Landbridge to 49th Avenue Trailhead

From the Landbridge, it's about 2.5 miles to the 49th Avenue Trailhead. Mixed shaded and sunny sections on the trail. The trailhead has dirt parking, an equestrian parking area, picnic tables and a port-a-potty. From the parking lot, a quarter mile connector leads to the paved trail.

49th Avenue Trailhead - West to SR 200

This section runs about 5.5 miles, passing the Shangri-La Trailhead and Campground and ending at SR 200 just north of Ross Prairie Trailhead. This section is less shady, with some curves and rolling hills. Two underpasses - at SW 49th Ave. and at CR 484 - are a bonus. The route runs between two highly developed residential areas, but you'd never know it from the quiet surroundings. At the end of the paved trail is a picnic table and roadside parking along SR 200.



Trailheads, SR 200 to Dunnellon Trail

A sign at  the end of the paved trail at SR 200 tells of future connectivity to Dunnellon, Silver Springs and beyond. Until that time, SR 200 to CR 484 is a road route to the west. Several Trailheads are located along the way.

Shangri-La Trailhead and Campground

At Shangri-La is a day-use bike and equestrian trailhead with restrooms, drinkable water, picnic facilities. The campground has 24 sites and a bathhouse. There's no direct access to the paved trail, so we rode an OMBA trail - rated "Easiest" - to explore the route. Ours are not mountain bikes, but with fat tires we were able to manage the trail.

Ross Prairie Trailhead

There is no direct access from Ross Prairie Trailhead to the paved trail, but rather via unpaved trails - or it's about a mile north on SR 200 from the trailhead to the paved trail entrance. The day-use trailhead includes parking, restrooms, picnic pavilion, drinkable water, and an equestrian staging area. The campground has 14 sites with water and electricity. The area is adjacent to the Ross Prairie State Forest.

Pruitt Trailhead

Pruitt Trailhead is off CR 484 about 5.5 miles west of SR 200. Parking, port-a-potty, picnic table, equestrian staging area. Mountain biking and hiking trails run between Ross Prairie and Pruitt.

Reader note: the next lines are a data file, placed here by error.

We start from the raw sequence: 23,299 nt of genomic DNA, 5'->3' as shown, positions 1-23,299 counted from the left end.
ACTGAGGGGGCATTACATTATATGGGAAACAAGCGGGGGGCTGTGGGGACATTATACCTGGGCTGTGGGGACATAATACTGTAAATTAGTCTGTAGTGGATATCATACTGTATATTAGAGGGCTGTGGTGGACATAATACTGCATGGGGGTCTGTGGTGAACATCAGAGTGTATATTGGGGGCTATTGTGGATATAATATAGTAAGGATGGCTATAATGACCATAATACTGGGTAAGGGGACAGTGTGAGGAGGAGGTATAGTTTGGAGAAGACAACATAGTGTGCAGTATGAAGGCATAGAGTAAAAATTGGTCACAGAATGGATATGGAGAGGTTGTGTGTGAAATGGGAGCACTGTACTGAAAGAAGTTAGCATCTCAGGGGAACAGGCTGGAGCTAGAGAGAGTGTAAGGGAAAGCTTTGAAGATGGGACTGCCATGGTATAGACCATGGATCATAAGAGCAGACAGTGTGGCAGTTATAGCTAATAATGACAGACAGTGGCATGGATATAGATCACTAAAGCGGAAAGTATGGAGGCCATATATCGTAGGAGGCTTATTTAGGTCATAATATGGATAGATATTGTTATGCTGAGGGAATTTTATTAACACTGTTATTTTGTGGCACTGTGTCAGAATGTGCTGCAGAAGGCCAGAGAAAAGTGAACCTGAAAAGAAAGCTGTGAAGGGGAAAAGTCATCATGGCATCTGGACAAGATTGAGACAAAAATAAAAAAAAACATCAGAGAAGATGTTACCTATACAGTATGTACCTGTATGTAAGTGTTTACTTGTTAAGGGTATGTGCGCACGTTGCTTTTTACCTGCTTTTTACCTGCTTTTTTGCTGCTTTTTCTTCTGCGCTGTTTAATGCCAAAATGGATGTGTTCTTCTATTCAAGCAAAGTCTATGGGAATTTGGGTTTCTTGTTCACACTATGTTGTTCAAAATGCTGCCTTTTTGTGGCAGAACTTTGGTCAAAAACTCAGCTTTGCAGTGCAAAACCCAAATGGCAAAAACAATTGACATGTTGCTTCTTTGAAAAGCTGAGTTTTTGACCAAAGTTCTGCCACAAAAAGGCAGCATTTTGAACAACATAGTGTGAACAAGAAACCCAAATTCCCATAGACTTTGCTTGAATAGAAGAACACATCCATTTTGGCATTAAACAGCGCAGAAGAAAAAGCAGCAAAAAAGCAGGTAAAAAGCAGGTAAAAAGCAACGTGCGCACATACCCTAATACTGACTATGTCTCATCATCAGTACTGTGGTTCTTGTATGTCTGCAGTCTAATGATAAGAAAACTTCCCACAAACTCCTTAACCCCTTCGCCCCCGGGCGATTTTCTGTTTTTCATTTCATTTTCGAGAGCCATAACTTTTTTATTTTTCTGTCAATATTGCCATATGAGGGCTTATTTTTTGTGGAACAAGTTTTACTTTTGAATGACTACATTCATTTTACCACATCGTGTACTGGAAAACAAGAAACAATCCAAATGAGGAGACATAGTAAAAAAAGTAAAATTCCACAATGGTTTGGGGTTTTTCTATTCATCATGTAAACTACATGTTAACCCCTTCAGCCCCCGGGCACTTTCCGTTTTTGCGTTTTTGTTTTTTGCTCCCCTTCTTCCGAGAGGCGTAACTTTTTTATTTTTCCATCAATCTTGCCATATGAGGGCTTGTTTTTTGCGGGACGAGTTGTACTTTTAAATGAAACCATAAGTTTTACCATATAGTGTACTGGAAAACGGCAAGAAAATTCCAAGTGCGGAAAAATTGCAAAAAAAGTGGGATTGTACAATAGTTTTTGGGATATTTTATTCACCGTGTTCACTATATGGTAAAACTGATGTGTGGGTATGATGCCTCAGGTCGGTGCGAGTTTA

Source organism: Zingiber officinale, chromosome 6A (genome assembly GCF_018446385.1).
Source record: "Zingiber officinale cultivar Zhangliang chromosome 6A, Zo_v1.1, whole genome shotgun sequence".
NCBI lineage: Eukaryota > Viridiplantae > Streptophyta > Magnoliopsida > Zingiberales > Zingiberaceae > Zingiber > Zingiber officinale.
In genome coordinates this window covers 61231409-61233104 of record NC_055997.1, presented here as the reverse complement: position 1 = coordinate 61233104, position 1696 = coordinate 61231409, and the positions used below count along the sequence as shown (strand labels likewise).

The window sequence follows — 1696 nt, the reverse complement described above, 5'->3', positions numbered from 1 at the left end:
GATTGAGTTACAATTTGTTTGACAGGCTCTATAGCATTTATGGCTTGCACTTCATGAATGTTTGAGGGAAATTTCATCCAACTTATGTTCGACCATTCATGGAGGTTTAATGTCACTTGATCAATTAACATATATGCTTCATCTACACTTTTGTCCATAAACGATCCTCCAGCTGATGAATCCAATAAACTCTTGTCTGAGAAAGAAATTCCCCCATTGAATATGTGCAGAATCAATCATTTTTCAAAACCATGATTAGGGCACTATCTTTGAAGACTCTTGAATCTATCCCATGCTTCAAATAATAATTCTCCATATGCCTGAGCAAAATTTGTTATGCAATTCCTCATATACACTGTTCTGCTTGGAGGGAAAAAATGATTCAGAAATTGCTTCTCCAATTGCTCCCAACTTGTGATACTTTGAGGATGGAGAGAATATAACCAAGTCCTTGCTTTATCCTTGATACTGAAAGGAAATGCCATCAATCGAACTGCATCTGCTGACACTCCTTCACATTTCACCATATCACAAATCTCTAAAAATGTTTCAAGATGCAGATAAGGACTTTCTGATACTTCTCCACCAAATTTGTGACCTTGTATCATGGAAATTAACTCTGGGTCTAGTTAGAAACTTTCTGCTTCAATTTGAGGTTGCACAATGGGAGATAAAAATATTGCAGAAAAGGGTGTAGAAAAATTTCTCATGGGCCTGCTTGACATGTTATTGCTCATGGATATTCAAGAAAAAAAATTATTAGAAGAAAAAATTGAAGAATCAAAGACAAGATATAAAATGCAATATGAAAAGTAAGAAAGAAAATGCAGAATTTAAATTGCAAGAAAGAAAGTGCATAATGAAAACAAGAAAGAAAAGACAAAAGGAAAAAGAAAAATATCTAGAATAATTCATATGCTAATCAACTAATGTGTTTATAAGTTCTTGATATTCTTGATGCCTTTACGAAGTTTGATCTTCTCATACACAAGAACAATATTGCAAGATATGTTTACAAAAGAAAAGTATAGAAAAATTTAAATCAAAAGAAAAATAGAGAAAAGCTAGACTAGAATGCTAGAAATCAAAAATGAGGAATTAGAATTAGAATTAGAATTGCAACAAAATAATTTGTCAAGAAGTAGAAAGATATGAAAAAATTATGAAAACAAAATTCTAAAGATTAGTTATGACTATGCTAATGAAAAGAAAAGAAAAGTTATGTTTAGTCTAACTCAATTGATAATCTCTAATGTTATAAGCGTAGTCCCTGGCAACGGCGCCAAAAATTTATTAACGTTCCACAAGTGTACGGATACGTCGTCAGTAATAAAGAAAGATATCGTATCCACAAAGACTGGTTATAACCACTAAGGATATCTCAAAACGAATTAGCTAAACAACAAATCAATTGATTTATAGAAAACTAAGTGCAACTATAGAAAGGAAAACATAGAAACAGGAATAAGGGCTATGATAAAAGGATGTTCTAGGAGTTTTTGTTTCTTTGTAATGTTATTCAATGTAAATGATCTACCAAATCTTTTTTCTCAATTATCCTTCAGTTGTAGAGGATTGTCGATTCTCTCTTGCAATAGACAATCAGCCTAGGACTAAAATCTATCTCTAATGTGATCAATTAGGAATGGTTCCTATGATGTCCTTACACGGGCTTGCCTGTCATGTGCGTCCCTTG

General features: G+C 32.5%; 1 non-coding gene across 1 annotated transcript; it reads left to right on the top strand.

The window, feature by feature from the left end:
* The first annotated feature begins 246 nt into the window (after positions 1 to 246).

From Pruitt Trailhead to the Dunnellon Trail, continue 3.6 miles along CR 484 to Bridge St.


Dunnellon Trail

The paved Dunnellon Trail is part of the Greenway, running 2.5 miles along the Rainbow River including a bridge across the Withlacoochee River. The ride along the Rainbow River is very scenic. The Withlacoochee River bridge seems to appear out of nowhere, with great river views from several observation decks. From its southern terminus at US 41/CR 39, a one-mile extension links to the Withlacoochee State Trail.

View trail, map, and 35+ photos

Dunnellon Trail

There's no direct connection to the next paved biking area on the Greenway at Inglis Dam Recreation Area. Until such future time, there are two options: to the north along CR 40, or to the south along CR 488.

Inglis Dam Recreation Area

The paved trail on Inglis Island at Inglis Dam Recreation Area runs.2.5 miles, with another 7.5 miles of unpaved trails available for fat-tire biking, hiking and horseback riding. At the Inglis Dam Recreation Area to the south along the shore of Lake Rousseau are parking, boat ramp, restrooms, picnicking, and 3 fishing piers. On the north side of the canal at the Inglis Lock Recreation Area are parking, picnic, restroom, the Lock, and a Greenway office. A walkway over the Lock links to the south side of the Greenway and Lake Rousseau.

View trail, map, and 40+ photos

Inglis Dam Recreation Area

From the end of the paved trail at Inglis Dam Recreation Area is a channel. Across the channel is the Withlacoochee Bay Trail. Bridging that gap is a future goal, but for now there's no direct link so to reach Withlacoochee Bay Trail requires traveling along US 19 to Felburn Park.

Withlacoochee Bay Trail

The Withlacoochee Bay Trail is the westernmost end of the Cross Florida Greenway. It runs 6.2 miles from the Withlacoochee River east of the Felburn Park Trailhead (off US rte. 19 about 12 miles north of Crystal River) to Withlacoochee Bay and the Gulf of Mexico. Many pavilions along the trail offer shade, rest, and views of the canal, as well as marshes and wetlands.

View trail, map, and 12+ photos

Dunnellon Trail

Some History

History - Marjorie Harris Carr Cross Florida Greenway:

The idea of building a canal across Florida has a long history extending to colonial times. It took root in the 1930’s as a Depression Era sea-level canal project, but that effort was halted due to funding, local and national opposition - diggings from that project can still be seen. During World War II, the plans were modified from a sea-level project to lock and dam canal. In the 1960's, amid national security concerns, construction resumed on the Cross Florida Barge Canal as a commercial shipping channel across Florida. However, growing environmental awareness and complaints about cost and usefulness ultimately doomed it. Construction was halted by presidential order in 1971 and in 1990 the project was officially de-authorized by Congress. Ownership transferred to the State of Florida as a public recreation and conservation area. The Greenway was renamed in honor of environmentalist Marjorie Harris Carr who spearheaded opposition to the barge canal in order to save the Ocklawaha River.

More Information and Resources

Nearby Biking:

North FL Region - More trails plus Regional Overview map

Nearby Paddling:

Ocklawaha River at www.PaddleFlorida.net

Related Resources:

Florida State Parks - Marjorie Harris Carr Cross Florida Greenway